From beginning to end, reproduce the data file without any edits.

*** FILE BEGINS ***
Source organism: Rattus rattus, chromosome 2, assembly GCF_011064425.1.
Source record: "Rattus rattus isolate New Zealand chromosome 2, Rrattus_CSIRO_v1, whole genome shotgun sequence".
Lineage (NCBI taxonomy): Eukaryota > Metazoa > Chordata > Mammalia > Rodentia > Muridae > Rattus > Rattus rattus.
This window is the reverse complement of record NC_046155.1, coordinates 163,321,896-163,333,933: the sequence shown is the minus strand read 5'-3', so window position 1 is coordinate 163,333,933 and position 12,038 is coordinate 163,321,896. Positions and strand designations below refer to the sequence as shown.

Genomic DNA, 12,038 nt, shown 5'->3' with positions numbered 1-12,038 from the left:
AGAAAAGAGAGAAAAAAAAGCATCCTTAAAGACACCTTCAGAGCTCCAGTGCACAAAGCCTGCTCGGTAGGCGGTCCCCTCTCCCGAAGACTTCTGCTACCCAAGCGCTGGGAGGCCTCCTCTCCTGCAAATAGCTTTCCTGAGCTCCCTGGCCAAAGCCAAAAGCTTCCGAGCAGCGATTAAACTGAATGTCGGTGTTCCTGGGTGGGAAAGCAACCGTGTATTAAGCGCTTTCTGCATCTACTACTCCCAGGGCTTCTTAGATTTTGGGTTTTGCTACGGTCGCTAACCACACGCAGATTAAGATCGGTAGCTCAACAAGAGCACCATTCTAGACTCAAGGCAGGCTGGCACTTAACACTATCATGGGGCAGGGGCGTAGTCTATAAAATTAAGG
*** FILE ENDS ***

Source organism: Rattus rattus, chromosome 2, assembly GCF_011064425.1.
Source record: "Rattus rattus isolate New Zealand chromosome 2, Rrattus_CSIRO_v1, whole genome shotgun sequence".
Lineage (NCBI taxonomy): Eukaryota > Metazoa > Chordata > Mammalia > Rodentia > Muridae > Rattus > Rattus rattus.
This window is the reverse complement of record NC_046155.1, coordinates 163,321,896-163,333,933: the sequence shown is the minus strand read 5'-3', so window position 1 is coordinate 163,333,933 and position 12,038 is coordinate 163,321,896. Positions and strand designations below refer to the sequence as shown.

Genomic DNA, 12,038 nt, shown 5'->3' with positions numbered 1-12,038 from the left:
AGAAAAGAGAGAAAAAAAAGCATCCTTAAAGACACCTTCAGAGCTCCAGTGCACAAAGCCTGCTCGGTAGGCGGTCCCCTCTCCCGAAGACTTCTGCTACCCAAGCGCTGGGAGGCCTCCTCTCCTGCAAATAGCTTTCCTGAGCTCCCTGGCCAAAGCCAAAAGCTTCCGAGCAGCGATTAAACTGAATGTCGGTGTTCCTGGGTGGGAAAGCAACCGTGTATTAAGCGCTTTCTGCATCTACTACTCCCAGGGCTTCTTAGATTTTGGGTTTTGCTACGGTCGCTAACCACACGCAGATTAAGATCGGTAGCTCAACAAGAGCACCATTCTAGACTCAAGGCAGGCTGGCACTTAACACTATCATGGGGCAGGGGCGTAGTCTATAAAATTAAGG